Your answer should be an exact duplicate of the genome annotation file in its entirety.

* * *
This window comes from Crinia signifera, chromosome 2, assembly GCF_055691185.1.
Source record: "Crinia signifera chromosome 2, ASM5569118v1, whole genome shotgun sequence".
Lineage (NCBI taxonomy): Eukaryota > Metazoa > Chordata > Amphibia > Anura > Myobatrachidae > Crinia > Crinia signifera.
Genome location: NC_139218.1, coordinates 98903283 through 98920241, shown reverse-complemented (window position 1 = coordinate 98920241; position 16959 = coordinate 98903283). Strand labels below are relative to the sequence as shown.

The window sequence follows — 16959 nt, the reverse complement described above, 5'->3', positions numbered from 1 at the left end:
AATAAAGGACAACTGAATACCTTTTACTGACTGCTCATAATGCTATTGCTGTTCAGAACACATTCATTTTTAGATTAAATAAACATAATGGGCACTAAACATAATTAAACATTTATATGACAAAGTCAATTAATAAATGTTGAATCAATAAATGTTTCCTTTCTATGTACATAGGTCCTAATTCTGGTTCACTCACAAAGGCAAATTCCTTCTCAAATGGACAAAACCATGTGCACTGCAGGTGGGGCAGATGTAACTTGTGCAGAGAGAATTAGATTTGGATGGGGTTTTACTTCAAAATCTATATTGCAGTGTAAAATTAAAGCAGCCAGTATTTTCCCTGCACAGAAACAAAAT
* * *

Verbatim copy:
This window comes from Crinia signifera, chromosome 2, assembly GCF_055691185.1.
Source record: "Crinia signifera chromosome 2, ASM5569118v1, whole genome shotgun sequence".
Lineage (NCBI taxonomy): Eukaryota > Metazoa > Chordata > Amphibia > Anura > Myobatrachidae > Crinia > Crinia signifera.
Genome location: NC_139218.1, coordinates 98903283 through 98920241, shown reverse-complemented (window position 1 = coordinate 98920241; position 16959 = coordinate 98903283). Strand labels below are relative to the sequence as shown.

The window sequence follows — 16959 nt, the reverse complement described above, 5'->3', positions numbered from 1 at the left end:
AATAAAGGACAACTGAATACCTTTTACTGACTGCTCATAATGCTATTGCTGTTCAGAACACATTCATTTTTAGATTAAATAAACATAATGGGCACTAAACATAATTAAACATTTATATGACAAAGTCAATTAATAAATGTTGAATCAATAAATGTTTCCTTTCTATGTACATAGGTCCTAATTCTGGTTCACTCACAAAGGCAAATTCCTTCTCAAATGGACAAAACCATGTGCACTGCAGGTGGGGCAGATGTAACTTGTGCAGAGAGAATTAGATTTGGATGGGGTTTTACTTCAAAATCTATATTGCAGTGTAAAATTAAAGCAGCCAGTATTTTCCCTGCACAGAAACAAAAT